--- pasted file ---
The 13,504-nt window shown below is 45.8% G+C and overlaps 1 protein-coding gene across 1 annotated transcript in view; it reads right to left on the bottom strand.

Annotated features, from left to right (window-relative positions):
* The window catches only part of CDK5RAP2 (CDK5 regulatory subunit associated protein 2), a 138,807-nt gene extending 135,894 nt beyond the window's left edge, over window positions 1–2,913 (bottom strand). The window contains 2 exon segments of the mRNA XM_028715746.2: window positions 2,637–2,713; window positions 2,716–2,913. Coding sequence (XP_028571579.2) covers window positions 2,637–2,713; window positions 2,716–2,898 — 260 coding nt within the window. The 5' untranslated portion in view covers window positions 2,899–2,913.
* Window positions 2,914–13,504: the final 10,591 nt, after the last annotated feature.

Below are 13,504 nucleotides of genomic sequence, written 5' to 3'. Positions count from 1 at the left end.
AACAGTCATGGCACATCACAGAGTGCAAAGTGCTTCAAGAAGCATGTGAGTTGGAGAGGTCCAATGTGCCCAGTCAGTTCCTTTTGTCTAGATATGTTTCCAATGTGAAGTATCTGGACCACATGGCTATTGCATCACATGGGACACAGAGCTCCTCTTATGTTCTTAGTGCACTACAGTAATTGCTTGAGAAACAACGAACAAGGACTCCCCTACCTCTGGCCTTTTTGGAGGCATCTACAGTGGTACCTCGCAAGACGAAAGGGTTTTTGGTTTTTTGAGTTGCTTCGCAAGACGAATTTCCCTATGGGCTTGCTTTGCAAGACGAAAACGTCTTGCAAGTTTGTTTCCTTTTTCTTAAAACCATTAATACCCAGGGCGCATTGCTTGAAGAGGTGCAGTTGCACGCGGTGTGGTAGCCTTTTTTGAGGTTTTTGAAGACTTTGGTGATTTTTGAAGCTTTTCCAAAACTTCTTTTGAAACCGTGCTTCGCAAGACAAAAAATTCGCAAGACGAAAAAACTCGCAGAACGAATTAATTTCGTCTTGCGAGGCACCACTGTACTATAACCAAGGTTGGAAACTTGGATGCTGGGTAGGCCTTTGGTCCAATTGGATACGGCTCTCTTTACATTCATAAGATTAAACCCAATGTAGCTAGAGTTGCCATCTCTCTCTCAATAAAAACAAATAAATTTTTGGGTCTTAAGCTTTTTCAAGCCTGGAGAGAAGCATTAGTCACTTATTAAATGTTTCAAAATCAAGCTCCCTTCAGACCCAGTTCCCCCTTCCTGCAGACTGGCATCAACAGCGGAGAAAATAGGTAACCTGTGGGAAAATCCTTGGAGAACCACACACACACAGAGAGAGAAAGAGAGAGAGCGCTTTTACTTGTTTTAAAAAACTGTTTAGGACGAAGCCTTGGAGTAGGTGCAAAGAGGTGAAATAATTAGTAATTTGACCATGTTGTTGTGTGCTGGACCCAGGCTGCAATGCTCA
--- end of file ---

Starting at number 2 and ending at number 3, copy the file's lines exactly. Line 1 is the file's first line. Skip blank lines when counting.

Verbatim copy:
Annotated features, from left to right (window-relative positions):
* The window catches only part of CDK5RAP2 (CDK5 regulatory subunit associated protein 2), a 138,807-nt gene extending 135,894 nt beyond the window's left edge, over window positions 1–2,913 (bottom strand). The window contains 2 exon segments of the mRNA XM_028715746.2: window positions 2,637–2,713; window positions 2,716–2,913. Coding sequence (XP_028571579.2) covers window positions 2,637–2,713; window positions 2,716–2,898 — 260 coding nt within the window. The 5' untranslated portion in view covers window positions 2,899–2,913.